MARSHALL - The Minnesota Court of Appeals has upheld the dismissal of a lawsuit brought against Lyon County in 2009 by a group of county employees.
A published appeals court opinion, filed Monday by Judge James Harten, said the Lyon County District Court was not wrong to dismiss claims that changing a health insurance benefit for retired county employees violated the Minnesota Constitution, and that the original benefit should be enforced.
The lawsuit was brought against the county by more than 30 employees, including several elected officials, after the Lyon County Board passed a resolution to reduce the health insurance benefits paid to retired county employees. The benefit, created in 1985, paid retired employees a percentage of dental and health insurance premiums for each year of the employee's service.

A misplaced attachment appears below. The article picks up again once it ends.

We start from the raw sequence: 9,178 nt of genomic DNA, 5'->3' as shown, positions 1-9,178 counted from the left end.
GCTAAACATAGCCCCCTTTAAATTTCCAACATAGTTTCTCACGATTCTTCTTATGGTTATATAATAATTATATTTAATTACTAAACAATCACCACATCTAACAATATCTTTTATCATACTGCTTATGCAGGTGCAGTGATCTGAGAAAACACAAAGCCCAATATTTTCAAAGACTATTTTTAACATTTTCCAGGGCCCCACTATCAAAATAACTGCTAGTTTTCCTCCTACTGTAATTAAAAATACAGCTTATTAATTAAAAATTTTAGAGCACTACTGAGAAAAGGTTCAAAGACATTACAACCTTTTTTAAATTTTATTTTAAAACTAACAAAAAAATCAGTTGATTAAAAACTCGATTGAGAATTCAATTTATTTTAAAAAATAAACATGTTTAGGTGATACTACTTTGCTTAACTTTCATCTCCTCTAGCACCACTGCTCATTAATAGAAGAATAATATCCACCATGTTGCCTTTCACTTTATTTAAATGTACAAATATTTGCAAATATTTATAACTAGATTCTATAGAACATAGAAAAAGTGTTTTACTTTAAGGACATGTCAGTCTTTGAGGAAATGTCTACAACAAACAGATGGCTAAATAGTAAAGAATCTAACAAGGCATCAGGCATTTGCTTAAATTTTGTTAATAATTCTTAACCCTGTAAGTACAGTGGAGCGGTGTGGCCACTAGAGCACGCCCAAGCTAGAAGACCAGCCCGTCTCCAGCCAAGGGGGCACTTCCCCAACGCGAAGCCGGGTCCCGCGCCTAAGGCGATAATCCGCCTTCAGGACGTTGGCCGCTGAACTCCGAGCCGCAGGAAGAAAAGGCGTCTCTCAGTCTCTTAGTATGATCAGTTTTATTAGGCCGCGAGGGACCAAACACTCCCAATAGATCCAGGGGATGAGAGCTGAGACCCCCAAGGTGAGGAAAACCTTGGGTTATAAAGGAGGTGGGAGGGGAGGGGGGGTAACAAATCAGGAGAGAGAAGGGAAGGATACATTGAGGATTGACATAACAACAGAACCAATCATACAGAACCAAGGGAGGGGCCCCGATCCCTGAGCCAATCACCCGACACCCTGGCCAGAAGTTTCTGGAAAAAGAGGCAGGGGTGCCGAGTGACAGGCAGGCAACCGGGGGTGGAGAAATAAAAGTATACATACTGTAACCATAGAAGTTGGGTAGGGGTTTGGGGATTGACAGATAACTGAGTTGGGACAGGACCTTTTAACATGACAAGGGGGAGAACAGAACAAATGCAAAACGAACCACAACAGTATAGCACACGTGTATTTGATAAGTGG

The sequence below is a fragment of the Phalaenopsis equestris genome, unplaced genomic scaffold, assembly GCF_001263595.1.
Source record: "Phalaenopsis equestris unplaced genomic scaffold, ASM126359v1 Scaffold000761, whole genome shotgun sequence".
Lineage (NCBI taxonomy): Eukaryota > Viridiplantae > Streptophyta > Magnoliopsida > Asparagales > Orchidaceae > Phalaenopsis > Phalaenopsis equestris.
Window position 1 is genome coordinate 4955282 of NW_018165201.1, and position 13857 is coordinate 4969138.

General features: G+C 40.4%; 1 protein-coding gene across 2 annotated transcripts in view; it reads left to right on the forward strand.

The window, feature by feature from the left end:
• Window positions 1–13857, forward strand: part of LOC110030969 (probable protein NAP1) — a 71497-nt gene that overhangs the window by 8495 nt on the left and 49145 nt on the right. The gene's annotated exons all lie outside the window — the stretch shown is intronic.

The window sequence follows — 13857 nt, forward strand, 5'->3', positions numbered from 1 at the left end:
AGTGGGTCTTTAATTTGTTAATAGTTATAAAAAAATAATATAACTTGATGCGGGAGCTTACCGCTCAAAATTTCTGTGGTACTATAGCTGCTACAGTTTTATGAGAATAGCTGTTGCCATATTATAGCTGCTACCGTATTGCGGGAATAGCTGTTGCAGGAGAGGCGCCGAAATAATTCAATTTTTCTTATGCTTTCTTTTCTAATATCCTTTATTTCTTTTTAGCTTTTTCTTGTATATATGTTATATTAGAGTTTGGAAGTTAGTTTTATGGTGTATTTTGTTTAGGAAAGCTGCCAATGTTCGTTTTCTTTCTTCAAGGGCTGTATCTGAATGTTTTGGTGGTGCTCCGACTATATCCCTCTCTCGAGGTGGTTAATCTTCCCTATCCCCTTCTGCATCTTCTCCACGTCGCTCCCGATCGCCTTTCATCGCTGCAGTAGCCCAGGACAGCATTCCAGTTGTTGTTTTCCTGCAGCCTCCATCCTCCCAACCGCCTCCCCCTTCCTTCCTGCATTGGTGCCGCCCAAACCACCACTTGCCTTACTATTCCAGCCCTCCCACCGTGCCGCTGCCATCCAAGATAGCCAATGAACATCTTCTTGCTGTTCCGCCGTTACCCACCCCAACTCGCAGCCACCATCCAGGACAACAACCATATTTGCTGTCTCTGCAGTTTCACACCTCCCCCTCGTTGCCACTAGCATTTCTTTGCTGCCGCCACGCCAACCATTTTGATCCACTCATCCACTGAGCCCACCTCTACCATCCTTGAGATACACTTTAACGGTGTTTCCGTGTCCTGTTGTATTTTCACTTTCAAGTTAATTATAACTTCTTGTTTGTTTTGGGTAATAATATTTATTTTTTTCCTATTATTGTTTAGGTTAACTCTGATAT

The lawsuit was dismissed by District Court Judge Jeffrey Flynn in 2011.
On Monday, Harten filed an opinion upholding the district court ruling. It was not reasonable for county employees to rely on retirement benefits which could be changed or eliminated, the opinion said. In 1991, the employee policy manual was updated to state that the county board had the right to change the policies, after notifying and getting feedback from employees. In 1995, a disclaimer saying the employee policy manual was not an employment contract was added to the manual.
The appeals court opinion said it was also not reasonable for employees to rely on verbal promises that contradicted the policy manual.
The opinion also upheld the district court's ruling that the county did not violate the state constitution in changing the health insurance benefit. An employee's right to benefits after retirement is not vested until he or she retires, the opinion said.
None of the employees appealing the lawsuit were retired when the health insurance benefit was changed in 2009, the opinion said.